The buyers of Westminster Choir College are not obligated to continue operating the college or specific programs if they decide it would not be practical or economically feasible, according to language in the purchase and sales agreement signed last June.
Under the agreement, the buyers — listed as the Beijing Wenhuaxuexin Education Investment Limited Company, Princeton Westminster International LLC, and the Westminster Choir College Acquisition Corporation — have agreed to operate the choir college at its current Princeton location on Walnut Street for a minimum of 10 years from the real estate closing date. They also agreed to substantially maintain the current academic programs at the college for five years from the closing date, subject to plans to modify, expand or incorporate the choir college into their new programs and program portfolio.
In spite of those clauses in the agreement, the new owners can still close the school at any time if they decide the it is not feasible to operate the school.
“Buyer Parties shall not be obligated to continue any specific programs or the Programs of WCC, or to continue to operate or to maintain the college, if the affected Buyer Party determines, in good faith, that such continued action would be substantially impracticable, economically infeasible or would substantially adversely affect WCC, its business, operations and/or the acquired business,” reads the agreement.
Under the agreement, a dual degree program would be created to allow students from the People’s Republic of China to receive degrees from Rider University until the new school obtains accreditation from the ministry of education in the People’s Republic of China.
Rider University has also agreed not to directly or indirectly compete with existing programs offered at Westminster Choir College for five years after the closing date.
A copy of the agreement was obtained by the Westminster Foundation from the New Jersey Attorney General. The faculty union at Rider University has posted a copy of the 100-page document online, and issued a statement about the agreement, expressing shock about the clause that faculty members say effectively allows the buyer to negate the five- and ten-year promises at any time.
“This latest revelation fits a continuing pattern of deceit. If the Princeton Theological Seminary and Westminster Foundation weren’t suing Rider, we would never have learned of this provision until it was too late,” said Westminster faculty member Joel Phillips.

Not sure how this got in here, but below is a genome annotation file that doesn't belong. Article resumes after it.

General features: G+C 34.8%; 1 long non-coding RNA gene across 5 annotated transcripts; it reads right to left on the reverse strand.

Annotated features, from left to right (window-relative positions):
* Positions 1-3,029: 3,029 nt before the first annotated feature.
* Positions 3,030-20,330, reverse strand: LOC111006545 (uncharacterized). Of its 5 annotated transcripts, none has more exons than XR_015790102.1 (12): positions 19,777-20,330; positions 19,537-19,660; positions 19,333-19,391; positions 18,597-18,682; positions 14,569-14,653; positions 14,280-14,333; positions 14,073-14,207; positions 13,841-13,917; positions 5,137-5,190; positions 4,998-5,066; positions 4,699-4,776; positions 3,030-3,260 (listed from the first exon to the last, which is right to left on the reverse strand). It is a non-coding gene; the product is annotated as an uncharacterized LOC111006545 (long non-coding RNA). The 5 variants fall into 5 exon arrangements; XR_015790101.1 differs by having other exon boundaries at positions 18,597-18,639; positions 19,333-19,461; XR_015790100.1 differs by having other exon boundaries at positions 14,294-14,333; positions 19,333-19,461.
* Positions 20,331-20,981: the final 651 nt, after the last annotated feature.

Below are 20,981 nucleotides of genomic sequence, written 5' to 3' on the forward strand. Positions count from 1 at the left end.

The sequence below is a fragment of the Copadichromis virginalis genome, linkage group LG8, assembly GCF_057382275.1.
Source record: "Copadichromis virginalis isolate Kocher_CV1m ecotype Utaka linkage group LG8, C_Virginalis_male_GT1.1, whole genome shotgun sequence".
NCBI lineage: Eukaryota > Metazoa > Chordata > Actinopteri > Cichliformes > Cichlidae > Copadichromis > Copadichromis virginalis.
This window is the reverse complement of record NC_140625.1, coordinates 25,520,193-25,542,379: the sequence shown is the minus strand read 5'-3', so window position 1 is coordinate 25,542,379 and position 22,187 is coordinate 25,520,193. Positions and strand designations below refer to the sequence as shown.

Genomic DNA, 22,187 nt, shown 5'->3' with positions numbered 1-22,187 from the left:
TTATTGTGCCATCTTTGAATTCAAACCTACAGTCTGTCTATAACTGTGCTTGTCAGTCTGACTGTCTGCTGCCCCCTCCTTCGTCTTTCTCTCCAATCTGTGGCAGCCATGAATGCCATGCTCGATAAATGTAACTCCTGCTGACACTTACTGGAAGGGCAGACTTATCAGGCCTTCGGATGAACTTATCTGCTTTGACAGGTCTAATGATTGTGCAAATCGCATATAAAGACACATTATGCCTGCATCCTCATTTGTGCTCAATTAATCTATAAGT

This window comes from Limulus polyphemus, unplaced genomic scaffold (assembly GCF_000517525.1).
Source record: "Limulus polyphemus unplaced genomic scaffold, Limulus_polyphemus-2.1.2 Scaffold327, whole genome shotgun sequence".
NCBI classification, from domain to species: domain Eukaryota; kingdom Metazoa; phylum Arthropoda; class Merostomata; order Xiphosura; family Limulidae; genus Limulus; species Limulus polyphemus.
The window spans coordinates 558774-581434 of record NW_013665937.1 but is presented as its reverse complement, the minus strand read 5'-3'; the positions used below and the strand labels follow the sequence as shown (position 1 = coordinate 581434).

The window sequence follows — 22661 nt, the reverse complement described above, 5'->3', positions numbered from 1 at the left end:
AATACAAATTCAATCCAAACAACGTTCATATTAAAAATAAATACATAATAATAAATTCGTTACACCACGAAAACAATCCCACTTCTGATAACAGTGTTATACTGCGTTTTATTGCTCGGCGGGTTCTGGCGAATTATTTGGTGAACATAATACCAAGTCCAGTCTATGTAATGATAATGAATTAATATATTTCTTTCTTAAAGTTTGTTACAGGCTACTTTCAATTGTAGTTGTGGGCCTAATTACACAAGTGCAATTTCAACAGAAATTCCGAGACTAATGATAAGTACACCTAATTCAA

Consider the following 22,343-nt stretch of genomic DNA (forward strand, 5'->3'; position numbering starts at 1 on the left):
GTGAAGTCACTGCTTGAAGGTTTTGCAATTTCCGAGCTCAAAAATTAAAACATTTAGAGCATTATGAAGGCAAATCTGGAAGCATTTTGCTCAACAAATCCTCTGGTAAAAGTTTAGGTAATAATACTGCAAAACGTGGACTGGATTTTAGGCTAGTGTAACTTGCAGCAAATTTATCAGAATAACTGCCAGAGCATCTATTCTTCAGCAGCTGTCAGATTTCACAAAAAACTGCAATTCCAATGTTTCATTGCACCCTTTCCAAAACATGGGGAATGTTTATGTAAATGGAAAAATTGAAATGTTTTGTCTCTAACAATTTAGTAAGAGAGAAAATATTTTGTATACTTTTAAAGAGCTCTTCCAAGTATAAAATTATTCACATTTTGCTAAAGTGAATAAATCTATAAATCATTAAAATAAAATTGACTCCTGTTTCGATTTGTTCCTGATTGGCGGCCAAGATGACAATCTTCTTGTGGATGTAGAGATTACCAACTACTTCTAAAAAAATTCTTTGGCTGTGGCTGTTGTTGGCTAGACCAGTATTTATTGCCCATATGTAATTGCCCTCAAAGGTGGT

“For more than nine months, Rider President Greg Dell’Omo and the board of trustees have been assuring the university community, as well as the courts and the media, that there are iron-clad guarantees for the long-term continuation of Westminster,” said Jeff Halpern, contract administrator for the Rider University faculty union. “Now we learn that in fact, they negotiated an agreement that allows for the immediate closure of the school. In my opinion, that goes beyond a simple lack of forthrightness to a serious breach of trust.”
Rider University spokeswoman Kristine Brown issued a statement about the agreement, saying school officials engaged in a “thorough and thoughtful process to seek a partner with the financial resources to keep Westminster Choir College open and operating at its existing location” in Princeton.
“The Rider Board has worked ceaselessly to find a partner to continue to operate WCC and ultimately determined that the transaction proposed by the current buyer was the best opportunity to preserve WCC in Princeton,” she said in the statement. “Rider has found a buyer willing to keep Westminster open and to make a commitment to invest $16 million in Westminster over a five-year period. The buyers also committed to operate the Westminster Choir College at the current campus location for no less than 10 years, and to substantially maintain the current academic offerings for no less than five years.”
Brown claimed that the ability to “modify, change, or discontinue academic offerings and programs because they are deemed substantially impracticable, economically infeasible or would substantially adversely affect WCC or Rider” is the same right under which Rider has operated Westminster under the terms of the merger agreement entered into between Rider and Westminster in 1991. “It is irresponsible to suggest that Rider entered into an agreement that allows the buyer to close Westminster at any time,” she said.
Many faculty members and some alumni are urging the New Jersey Attorney General to block the sale of the school.
Six New Jersey assemblymen also have proposed legislation opposing the sale of the school to a company that is tied to the communist Chinese government.
“This concurrent resolution opposes the sale of Westminster Choir College by Rider to Beijing Kaiwen Education Technology (Kaiwen Education) because the proposed sale of the choir college to a Chinese government-owned company could jeopardize the security of United States citizens,” reads New Jersey Assembly Concurrent Resolution 222, which was introduced last month.
At least two lawsuits have also been filed challenging the sale of the school.